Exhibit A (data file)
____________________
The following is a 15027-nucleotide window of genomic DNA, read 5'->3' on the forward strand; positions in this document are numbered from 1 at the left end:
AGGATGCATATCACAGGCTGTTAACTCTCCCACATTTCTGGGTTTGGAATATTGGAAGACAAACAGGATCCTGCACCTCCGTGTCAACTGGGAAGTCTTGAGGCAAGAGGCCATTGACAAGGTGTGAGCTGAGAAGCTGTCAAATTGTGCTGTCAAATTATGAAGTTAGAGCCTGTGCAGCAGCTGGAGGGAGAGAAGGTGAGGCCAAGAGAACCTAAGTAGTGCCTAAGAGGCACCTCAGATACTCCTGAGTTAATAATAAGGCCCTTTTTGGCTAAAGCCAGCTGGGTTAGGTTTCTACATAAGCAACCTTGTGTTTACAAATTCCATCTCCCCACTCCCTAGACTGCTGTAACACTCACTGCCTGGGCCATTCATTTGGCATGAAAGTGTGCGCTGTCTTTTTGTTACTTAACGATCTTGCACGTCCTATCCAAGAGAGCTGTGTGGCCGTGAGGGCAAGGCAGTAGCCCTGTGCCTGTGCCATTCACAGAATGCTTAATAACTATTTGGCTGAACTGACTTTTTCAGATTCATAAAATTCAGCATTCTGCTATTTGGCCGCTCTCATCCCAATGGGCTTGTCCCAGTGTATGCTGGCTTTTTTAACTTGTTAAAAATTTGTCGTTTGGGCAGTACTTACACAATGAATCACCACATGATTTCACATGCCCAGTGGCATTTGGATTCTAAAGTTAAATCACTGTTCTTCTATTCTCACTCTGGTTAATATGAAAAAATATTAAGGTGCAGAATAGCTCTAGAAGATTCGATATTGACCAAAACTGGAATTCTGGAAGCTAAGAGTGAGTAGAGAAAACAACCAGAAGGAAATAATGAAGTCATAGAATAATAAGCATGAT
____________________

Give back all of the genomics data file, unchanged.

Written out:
The following is a 15027-nucleotide window of genomic DNA, read 5'->3' on the forward strand; positions in this document are numbered from 1 at the left end:
AGGATGCATATCACAGGCTGTTAACTCTCCCACATTTCTGGGTTTGGAATATTGGAAGACAAACAGGATCCTGCACCTCCGTGTCAACTGGGAAGTCTTGAGGCAAGAGGCCATTGACAAGGTGTGAGCTGAGAAGCTGTCAAATTGTGCTGTCAAATTATGAAGTTAGAGCCTGTGCAGCAGCTGGAGGGAGAGAAGGTGAGGCCAAGAGAACCTAAGTAGTGCCTAAGAGGCACCTCAGATACTCCTGAGTTAATAATAAGGCCCTTTTTGGCTAAAGCCAGCTGGGTTAGGTTTCTACATAAGCAACCTTGTGTTTACAAATTCCATCTCCCCACTCCCTAGACTGCTGTAACACTCACTGCCTGGGCCATTCATTTGGCATGAAAGTGTGCGCTGTCTTTTTGTTACTTAACGATCTTGCACGTCCTATCCAAGAGAGCTGTGTGGCCGTGAGGGCAAGGCAGTAGCCCTGTGCCTGTGCCATTCACAGAATGCTTAATAACTATTTGGCTGAACTGACTTTTTCAGATTCATAAAATTCAGCATTCTGCTATTTGGCCGCTCTCATCCCAATGGGCTTGTCCCAGTGTATGCTGGCTTTTTTAACTTGTTAAAAATTTGTCGTTTGGGCAGTACTTACACAATGAATCACCACATGATTTCACATGCCCAGTGGCATTTGGATTCTAAAGTTAAATCACTGTTCTTCTATTCTCACTCTGGTTAATATGAAAAAATATTAAGGTGCAGAATAGCTCTAGAAGATTCGATATTGACCAAAACTGGAATTCTGGAAGCTAAGAGTGAGTAGAGAAAACAACCAGAAGGAAATAATGAAGTCATAGAATAATAAGCATGAT